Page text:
10 or 12 minutes later Squinter’s drawing close to the till, to the point where there is only one shopper between him and the cash register guy. The bad news is that the woman in front of him has a trolley that’s packed two-feet above the natural fill level and as she begins to unload her shopping on to the conveyor, Squinter does what anybody in his position would do: He gambles on her good nature.

Ostentatiously, he places his wee bag a foot or so from her mountain of groceries and then takes a step back so she can see that he is unencumbered by other items. Against the background of her growing pile, it’s a measly looking thing and Squinter is gratified when she leans behind her, lifts up a divider and places it carefully in front of the Danishes. He’s even more gratified when she flicks her eyes upwards and regards him briefly.

But that’s it. After that he’s ignored, and on she goes, unloading her magic, bottomless trolley, while Squinter’s pastries move slowly and inexorably backwards towards the end of the line. It’s her turn now and the beeps come thick and fast as she enters into a frantic competition with the till guy to see if she can load items on to the conveyor quicker than he can remove them to the bagging area.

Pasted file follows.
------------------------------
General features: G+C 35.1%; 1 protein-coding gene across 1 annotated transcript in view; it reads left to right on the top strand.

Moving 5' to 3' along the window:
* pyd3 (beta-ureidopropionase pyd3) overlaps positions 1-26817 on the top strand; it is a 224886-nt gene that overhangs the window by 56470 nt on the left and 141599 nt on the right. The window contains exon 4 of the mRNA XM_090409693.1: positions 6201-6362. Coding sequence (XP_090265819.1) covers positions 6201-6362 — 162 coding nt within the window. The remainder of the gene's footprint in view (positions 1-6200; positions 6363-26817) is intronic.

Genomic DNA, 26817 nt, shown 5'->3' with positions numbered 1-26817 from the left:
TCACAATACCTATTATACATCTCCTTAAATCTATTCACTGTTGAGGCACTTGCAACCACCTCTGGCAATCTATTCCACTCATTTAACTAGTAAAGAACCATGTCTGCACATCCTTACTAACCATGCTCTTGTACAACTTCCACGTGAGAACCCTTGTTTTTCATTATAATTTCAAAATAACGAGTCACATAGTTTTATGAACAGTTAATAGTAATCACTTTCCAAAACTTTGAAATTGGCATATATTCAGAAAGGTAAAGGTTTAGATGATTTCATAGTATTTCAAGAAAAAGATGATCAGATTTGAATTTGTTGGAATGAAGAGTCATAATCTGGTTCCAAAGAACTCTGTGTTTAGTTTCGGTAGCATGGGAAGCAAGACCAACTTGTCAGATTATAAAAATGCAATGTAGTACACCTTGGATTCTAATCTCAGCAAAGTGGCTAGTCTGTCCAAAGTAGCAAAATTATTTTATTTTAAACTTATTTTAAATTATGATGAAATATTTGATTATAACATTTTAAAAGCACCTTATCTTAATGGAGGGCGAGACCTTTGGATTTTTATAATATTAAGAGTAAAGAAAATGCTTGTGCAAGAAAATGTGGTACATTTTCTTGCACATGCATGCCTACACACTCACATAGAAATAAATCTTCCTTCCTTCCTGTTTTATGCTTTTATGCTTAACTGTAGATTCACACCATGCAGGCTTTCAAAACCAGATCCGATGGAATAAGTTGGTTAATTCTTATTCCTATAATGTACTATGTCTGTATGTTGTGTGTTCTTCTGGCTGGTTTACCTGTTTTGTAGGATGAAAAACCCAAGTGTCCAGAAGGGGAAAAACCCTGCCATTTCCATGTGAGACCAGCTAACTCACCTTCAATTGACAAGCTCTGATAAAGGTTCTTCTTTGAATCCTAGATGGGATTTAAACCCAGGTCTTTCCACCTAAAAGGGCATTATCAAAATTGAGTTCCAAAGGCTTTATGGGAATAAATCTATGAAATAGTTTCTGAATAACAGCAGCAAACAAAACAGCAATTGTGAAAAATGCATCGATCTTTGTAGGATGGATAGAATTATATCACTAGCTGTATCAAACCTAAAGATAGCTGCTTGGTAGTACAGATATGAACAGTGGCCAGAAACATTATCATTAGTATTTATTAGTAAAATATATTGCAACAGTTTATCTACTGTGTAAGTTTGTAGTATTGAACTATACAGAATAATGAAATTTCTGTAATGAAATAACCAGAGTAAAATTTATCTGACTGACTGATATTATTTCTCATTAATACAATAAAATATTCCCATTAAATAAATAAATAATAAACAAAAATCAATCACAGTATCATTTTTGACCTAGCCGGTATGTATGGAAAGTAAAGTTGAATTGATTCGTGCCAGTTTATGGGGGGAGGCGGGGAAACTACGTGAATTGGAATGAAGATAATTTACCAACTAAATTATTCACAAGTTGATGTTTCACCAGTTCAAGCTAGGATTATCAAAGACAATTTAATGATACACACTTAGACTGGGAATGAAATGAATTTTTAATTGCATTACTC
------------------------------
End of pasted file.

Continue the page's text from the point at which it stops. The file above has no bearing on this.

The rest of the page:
Squinter’s not going to say he was ripping it – but as he watched the woman complete her loading and move on to her bagging, a small but distinctly dark cloud had appeared over the aforementioned bright morning.

Making a cup of tea in work on Monday morning, Squinter related the sorry tale to a kitchen colleague, whose passionate solidarity suggested that at some stage or other she had been that soldier. “People like that,” she said with a grim countenance as she stirred her cuppa, “they just weren’t rared right.”